I’m feeling particularly inspired after listening to the soundtrack of this year’s Tony Award winner for Best Musical, A Gentleman’s Guide to Love and Murder. From the first seconds of the recording, my theatrical Spidey-senses were tingling: this year’s Best Musical features honest-to-god show tunes! No emo indie rock, no recycled jukebox grooves, but brilliantly original theater music with dense, intricately rhymed lyrics, distinctly articulated rhythms, and a bright, colorful orchestral palette. (And did I mention the legit singing?) A big shout out to composer-lyricist Steven Lutvak and his collaborator, librettist and co-lyricist Robert L. Freedman, with mad props also to venerable orchestrator Jonathan Tunick, for their accomplishments.
Of course, almost any kind of music can be “theater music.” This year’s Tony for best score and best orchestrations went to Jason Robert Brown, whose score for The Bridges of Madison County is equally distinguished and equally theatrical, though it’s as different from Gentleman’s Guide as chalk from cheese. The other nominees included Beautiful (Carole King’s pop hits, theatricalized with bio-jukebox arrangements), After Midnight (jazz standards fresh from the Harlem scene) and Aladdin (Disney middlebrow maestro Alan Menken, in collaboration with Howard Ashman, Chad Beguelin and Sir Tim Rice). There could scarcely be a more eclectic collection of musical styles than these, but they all have something in common: the songs are dramatic events, delineating the characters and supporting the story.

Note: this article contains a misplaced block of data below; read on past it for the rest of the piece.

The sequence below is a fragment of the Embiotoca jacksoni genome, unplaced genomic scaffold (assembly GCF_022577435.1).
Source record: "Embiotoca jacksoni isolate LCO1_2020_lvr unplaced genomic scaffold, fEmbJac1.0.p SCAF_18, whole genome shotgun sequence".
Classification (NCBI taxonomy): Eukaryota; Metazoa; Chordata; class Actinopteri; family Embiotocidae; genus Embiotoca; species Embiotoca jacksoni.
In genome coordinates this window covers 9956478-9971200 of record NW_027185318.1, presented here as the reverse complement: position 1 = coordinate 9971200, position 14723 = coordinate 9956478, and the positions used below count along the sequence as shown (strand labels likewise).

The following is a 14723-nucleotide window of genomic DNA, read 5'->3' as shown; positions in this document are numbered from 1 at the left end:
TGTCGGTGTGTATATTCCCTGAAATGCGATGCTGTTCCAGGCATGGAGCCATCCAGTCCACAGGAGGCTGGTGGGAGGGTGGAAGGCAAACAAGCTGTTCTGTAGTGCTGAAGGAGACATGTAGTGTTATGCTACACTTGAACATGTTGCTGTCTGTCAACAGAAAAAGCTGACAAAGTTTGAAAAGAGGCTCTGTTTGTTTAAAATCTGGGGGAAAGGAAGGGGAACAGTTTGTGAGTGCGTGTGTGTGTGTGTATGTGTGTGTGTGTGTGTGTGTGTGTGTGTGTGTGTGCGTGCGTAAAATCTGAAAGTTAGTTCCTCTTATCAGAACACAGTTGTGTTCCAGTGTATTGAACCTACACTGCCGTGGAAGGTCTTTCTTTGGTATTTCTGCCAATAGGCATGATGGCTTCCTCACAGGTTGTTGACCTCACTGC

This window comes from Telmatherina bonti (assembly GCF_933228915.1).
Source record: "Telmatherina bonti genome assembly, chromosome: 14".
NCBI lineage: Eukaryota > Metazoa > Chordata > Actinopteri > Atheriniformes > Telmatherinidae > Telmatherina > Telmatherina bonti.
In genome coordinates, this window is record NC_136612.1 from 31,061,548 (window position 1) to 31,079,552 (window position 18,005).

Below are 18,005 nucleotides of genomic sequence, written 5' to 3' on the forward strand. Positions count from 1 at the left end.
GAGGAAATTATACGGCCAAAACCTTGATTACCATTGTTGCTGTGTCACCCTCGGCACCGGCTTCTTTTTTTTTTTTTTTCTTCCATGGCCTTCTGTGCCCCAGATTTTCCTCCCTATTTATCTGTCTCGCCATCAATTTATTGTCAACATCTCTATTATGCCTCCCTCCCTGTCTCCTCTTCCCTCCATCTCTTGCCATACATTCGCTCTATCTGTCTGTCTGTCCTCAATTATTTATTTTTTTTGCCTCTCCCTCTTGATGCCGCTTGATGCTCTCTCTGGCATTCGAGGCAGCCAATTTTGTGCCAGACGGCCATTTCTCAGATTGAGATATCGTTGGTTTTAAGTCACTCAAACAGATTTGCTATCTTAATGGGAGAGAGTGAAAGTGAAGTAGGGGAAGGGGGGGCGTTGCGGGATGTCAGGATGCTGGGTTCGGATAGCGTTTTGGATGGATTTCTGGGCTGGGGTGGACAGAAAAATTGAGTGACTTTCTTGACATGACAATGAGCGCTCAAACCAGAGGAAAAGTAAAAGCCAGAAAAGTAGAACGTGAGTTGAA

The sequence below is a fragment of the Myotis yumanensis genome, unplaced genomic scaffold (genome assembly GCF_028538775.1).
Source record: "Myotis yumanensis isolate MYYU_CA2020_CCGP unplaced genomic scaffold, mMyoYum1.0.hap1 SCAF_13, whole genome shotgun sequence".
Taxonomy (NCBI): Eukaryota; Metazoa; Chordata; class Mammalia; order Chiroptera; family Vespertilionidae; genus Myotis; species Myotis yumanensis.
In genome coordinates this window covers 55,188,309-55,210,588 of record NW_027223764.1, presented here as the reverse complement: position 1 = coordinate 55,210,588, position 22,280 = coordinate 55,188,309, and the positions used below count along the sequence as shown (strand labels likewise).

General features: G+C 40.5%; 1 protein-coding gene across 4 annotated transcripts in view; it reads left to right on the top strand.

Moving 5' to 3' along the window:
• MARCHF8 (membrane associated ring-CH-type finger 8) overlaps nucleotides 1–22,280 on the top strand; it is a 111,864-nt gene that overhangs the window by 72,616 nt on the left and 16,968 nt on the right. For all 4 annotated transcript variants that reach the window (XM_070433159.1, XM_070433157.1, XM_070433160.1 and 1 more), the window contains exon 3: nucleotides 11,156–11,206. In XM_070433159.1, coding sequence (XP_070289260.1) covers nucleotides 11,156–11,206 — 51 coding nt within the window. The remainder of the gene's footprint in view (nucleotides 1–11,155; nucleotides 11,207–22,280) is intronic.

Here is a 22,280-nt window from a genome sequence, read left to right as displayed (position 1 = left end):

Yes, theater music is marvelously diverse, and the shows that excite me these days reflect that phenomenon: at one end of the spectrum, Natasha, Pierre and the Great Comet of 1818, Fun Home and Gabriel Kahane’s The Ambassador, slated for a stage production at BAM this fall; at the other, Kiss Me Kate, which I directed this spring, and The Student Prince, which I’ve been excavating this summer with the idea of developing a contemporary college musical around it.
It makes things hard for the singing actor. Most definitely, you need big ears as well as an open mind; you never know what the next potential gig will call for. Over the years, I’ve preached the gospel of versatility to my students: explore as many styles as you can, and work on the ones that you find an affinity for, practicing until your expression in that style becomes absolutely authentic. Load up your iPod and your Rdio playlist with all sorts of music, theatrical and non-, and listen up!
The choice of Gentleman’s Guide as Best Musical offers some reassurance that the type of theater music I’ve always loved hasn’t gone entirely out of favor. And the SAVI Singing Actor will recognize that nearly any song can be an opportunity to tell a story, and has the tools to communicate a dramatic event by creating expressive behavior while singing.
Full disclosure: As composer and lyricist for more than a dozen musicals, the SAVI Savant gets pretty opinionated about show tunes, but he considers that an asset, not a liability. Got your own opinions? Leave a comment below!